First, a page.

Mary Claire Olsen ’17 / Emertainment Monthly Staff Writer
After 3 years of waiting, the Phantom of the Opera North American Tour has finally begun with a kickoff in Boston! The most successful show on Broadway has hit the road after undergoing some major changes to revive this iconic musical and bring it to life for a modern audience. Some could say the show has had a facelift, but a certain brooding phantom might take offense.
The planning for this new production of Phantom began with a discussion between producer Cameron Mackintosh and the original costume designer Maria Björnson just before her death in 2002. They wanted a set that reflected the phantom’s “darker backstage world” in contrast to the glamour of the stage world of the opera house. Paul Brown’s design certainly reflected this idea. The touring set includes massive, rotating walls that move the audience seamlessly from place to place in the opera house.
These pieces turn and reveal a catwalk above the opera house stage, stairs magically appear and disappear from the wall, and the set rotates again to bring us into the phantom’s lair. The whole set is mesmerizing as it effortlessly changes from a dark and gloomy basement to the elaborately goofy office of the new managers of the Opera Populaire. The contrast between backstage and center stage in the story, however, is continuously clear during the production, reminding the audience of the tragic life that the phantom leads and the world into which he was never able to fit.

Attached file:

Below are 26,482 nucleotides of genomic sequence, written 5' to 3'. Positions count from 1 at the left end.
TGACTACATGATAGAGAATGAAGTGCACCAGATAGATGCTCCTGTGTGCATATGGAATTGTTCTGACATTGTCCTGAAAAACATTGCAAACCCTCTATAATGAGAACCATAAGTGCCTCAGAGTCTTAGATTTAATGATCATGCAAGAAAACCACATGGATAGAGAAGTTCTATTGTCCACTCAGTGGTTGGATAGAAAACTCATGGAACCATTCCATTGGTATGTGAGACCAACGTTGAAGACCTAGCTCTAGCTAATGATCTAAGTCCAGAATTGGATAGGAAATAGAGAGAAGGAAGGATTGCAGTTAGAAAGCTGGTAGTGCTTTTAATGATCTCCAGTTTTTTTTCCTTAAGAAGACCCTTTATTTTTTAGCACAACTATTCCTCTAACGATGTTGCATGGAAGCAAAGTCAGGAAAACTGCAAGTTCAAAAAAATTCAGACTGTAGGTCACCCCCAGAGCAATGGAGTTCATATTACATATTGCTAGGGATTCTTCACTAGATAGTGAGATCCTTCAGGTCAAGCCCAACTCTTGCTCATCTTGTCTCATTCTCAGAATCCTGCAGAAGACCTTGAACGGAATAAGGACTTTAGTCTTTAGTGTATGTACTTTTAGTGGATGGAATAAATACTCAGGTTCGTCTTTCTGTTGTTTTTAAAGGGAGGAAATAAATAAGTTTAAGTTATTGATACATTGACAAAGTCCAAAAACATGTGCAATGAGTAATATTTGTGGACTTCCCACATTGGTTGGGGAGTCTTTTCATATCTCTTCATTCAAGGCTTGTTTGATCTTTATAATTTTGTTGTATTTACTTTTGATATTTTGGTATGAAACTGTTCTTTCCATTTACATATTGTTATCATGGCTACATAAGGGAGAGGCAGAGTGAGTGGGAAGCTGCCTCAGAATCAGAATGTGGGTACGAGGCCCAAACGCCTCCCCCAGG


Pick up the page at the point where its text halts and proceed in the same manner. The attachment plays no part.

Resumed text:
Most of Björnson’s costume designs from the original London production were kept for the tour. There are even some costume pieces used in the tour that are 25 years old, meaning they came directly from the original production. Some of Bjornson’s designs that were not used in the original production were pulled for the tour to give it a fresh look. Even the mask that the phantom wears was changed to look more like a skull, making it that much more frightening. The phantom normally wears a skull mask for the masquerade scene at the opening of act two, but in this production he had the traditionally shaped half mask that was decked out in silver jewels. It reflected beautifully in the light, once again highlighting the contrast between the reality of the phantom’s deformity and the facade he puts on when around the opera house.
In order to bring this production into a modern, technological age, new effects were brought in. These included more than 85 moving lights designed by Paule Constable and video projections designed by Nina Dunn. The traditional pyrotechnics and smoke effects were kept, but were amplified thanks to new advancements in stage illusion technology. Even the iconic chandelier received a makeover for this tour. It was designed by Howard Eaton (designer of the London Olympic Rings) and weighed about one ton. When this enormous chandelier rattled and “fell” it terrified even the strongest of heart in the audience (especially the patrons sitting directly under it).
The Phantom tour is a grand occasion that will continue the success of this iconic musical. It is a reimagining of a show that is close to the hearts of many theatre enthusiasts and sporadic theatergoers alike. The Phantom of the Opera will now be able to haunt theaters across North America in a revamped production that audiences will love.